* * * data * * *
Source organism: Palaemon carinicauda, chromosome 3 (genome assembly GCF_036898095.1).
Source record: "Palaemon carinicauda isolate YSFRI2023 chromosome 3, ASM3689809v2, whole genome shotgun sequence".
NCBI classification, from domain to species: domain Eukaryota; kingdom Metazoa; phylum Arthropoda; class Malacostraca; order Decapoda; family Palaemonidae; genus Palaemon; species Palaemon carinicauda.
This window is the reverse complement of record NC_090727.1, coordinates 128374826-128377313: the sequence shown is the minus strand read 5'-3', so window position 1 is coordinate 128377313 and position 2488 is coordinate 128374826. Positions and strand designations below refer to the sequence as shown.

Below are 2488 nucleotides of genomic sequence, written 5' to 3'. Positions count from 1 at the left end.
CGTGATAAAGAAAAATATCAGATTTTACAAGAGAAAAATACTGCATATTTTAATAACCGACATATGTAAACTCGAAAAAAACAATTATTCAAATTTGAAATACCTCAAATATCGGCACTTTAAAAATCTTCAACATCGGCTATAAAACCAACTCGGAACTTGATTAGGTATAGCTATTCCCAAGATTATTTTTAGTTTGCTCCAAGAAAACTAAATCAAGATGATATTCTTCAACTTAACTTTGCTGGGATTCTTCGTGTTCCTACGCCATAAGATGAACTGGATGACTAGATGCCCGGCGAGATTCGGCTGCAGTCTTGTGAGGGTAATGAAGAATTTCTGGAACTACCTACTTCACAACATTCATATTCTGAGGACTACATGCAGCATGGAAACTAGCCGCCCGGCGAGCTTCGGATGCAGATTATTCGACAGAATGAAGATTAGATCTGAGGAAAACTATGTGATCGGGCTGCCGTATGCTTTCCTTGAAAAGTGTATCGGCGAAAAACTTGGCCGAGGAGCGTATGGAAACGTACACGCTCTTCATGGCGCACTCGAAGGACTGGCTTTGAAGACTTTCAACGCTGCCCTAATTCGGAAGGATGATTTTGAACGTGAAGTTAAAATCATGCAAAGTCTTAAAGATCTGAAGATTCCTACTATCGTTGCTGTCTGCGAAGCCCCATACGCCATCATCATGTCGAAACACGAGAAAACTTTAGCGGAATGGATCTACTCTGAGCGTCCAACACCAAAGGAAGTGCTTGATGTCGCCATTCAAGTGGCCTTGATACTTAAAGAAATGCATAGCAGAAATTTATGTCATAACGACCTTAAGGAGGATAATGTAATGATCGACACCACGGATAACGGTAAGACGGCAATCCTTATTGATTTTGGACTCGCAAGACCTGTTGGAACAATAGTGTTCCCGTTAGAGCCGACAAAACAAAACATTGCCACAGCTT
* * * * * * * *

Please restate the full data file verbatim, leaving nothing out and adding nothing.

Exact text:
Source organism: Palaemon carinicauda, chromosome 3 (genome assembly GCF_036898095.1).
Source record: "Palaemon carinicauda isolate YSFRI2023 chromosome 3, ASM3689809v2, whole genome shotgun sequence".
NCBI classification, from domain to species: domain Eukaryota; kingdom Metazoa; phylum Arthropoda; class Malacostraca; order Decapoda; family Palaemonidae; genus Palaemon; species Palaemon carinicauda.
This window is the reverse complement of record NC_090727.1, coordinates 128374826-128377313: the sequence shown is the minus strand read 5'-3', so window position 1 is coordinate 128377313 and position 2488 is coordinate 128374826. Positions and strand designations below refer to the sequence as shown.

Below are 2488 nucleotides of genomic sequence, written 5' to 3'. Positions count from 1 at the left end.
CGTGATAAAGAAAAATATCAGATTTTACAAGAGAAAAATACTGCATATTTTAATAACCGACATATGTAAACTCGAAAAAAACAATTATTCAAATTTGAAATACCTCAAATATCGGCACTTTAAAAATCTTCAACATCGGCTATAAAACCAACTCGGAACTTGATTAGGTATAGCTATTCCCAAGATTATTTTTAGTTTGCTCCAAGAAAACTAAATCAAGATGATATTCTTCAACTTAACTTTGCTGGGATTCTTCGTGTTCCTACGCCATAAGATGAACTGGATGACTAGATGCCCGGCGAGATTCGGCTGCAGTCTTGTGAGGGTAATGAAGAATTTCTGGAACTACCTACTTCACAACATTCATATTCTGAGGACTACATGCAGCATGGAAACTAGCCGCCCGGCGAGCTTCGGATGCAGATTATTCGACAGAATGAAGATTAGATCTGAGGAAAACTATGTGATCGGGCTGCCGTATGCTTTCCTTGAAAAGTGTATCGGCGAAAAACTTGGCCGAGGAGCGTATGGAAACGTACACGCTCTTCATGGCGCACTCGAAGGACTGGCTTTGAAGACTTTCAACGCTGCCCTAATTCGGAAGGATGATTTTGAACGTGAAGTTAAAATCATGCAAAGTCTTAAAGATCTGAAGATTCCTACTATCGTTGCTGTCTGCGAAGCCCCATACGCCATCATCATGTCGAAACACGAGAAAACTTTAGCGGAATGGATCTACTCTGAGCGTCCAACACCAAAGGAAGTGCTTGATGTCGCCATTCAAGTGGCCTTGATACTTAAAGAAATGCATAGCAGAAATTTATGTCATAACGACCTTAAGGAGGATAATGTAATGATCGACACCACGGATAACGGTAAGACGGCAATCCTTATTGATTTTGGACTCGCAAGACCTGTTGGAACAATAGTGTTCCCGTTAGAGCCGACAAAACAAAACATTGCCACAGCTT